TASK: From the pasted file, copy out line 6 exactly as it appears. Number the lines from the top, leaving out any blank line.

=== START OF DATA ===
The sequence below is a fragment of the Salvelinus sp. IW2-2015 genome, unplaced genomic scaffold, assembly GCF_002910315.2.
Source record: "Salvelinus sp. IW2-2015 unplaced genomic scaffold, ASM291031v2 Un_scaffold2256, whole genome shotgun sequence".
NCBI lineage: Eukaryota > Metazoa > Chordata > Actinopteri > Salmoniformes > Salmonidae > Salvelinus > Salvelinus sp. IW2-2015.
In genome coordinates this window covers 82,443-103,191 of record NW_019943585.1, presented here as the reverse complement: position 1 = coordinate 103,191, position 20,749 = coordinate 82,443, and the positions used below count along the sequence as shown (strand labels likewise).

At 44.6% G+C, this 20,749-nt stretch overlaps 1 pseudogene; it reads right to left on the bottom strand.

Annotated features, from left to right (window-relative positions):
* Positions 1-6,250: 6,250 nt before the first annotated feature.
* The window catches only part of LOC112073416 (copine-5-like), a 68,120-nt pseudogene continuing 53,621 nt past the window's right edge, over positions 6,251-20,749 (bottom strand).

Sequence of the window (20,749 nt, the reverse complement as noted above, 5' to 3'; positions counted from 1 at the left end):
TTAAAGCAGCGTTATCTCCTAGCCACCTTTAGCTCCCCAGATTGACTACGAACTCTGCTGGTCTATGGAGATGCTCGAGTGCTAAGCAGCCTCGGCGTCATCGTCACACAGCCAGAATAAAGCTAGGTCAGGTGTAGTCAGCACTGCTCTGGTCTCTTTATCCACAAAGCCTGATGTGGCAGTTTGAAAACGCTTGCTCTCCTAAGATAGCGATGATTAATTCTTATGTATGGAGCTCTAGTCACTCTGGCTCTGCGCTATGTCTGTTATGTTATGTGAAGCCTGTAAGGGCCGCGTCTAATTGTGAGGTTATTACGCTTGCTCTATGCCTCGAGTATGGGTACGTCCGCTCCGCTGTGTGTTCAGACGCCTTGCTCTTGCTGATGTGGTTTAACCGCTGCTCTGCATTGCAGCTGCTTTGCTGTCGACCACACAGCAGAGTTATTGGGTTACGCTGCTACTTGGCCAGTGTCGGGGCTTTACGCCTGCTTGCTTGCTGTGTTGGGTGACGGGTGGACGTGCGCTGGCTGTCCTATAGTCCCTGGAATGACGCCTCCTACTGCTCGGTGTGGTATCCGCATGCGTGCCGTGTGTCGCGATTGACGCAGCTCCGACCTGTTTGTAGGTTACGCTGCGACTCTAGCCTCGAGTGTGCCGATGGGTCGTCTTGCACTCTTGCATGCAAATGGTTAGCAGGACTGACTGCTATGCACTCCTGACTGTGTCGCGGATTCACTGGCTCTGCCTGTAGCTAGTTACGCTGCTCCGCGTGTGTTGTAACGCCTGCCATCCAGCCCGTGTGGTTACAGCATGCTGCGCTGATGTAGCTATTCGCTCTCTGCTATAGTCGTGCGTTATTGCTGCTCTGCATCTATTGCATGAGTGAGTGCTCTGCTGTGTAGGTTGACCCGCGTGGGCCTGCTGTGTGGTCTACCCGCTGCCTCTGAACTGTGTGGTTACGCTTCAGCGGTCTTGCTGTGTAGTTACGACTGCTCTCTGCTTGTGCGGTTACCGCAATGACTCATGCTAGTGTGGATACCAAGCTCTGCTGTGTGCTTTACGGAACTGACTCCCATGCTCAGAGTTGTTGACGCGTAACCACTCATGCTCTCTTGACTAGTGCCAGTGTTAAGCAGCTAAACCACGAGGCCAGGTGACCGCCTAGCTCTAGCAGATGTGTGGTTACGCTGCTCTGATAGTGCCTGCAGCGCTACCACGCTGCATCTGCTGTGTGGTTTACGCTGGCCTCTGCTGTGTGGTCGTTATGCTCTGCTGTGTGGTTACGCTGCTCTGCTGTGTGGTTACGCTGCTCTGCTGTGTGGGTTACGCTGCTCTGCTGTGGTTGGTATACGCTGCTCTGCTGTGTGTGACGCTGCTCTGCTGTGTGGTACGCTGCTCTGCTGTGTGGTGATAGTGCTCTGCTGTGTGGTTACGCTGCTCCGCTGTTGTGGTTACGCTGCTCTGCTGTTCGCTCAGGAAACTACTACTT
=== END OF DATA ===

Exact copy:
Annotated features, from left to right (window-relative positions):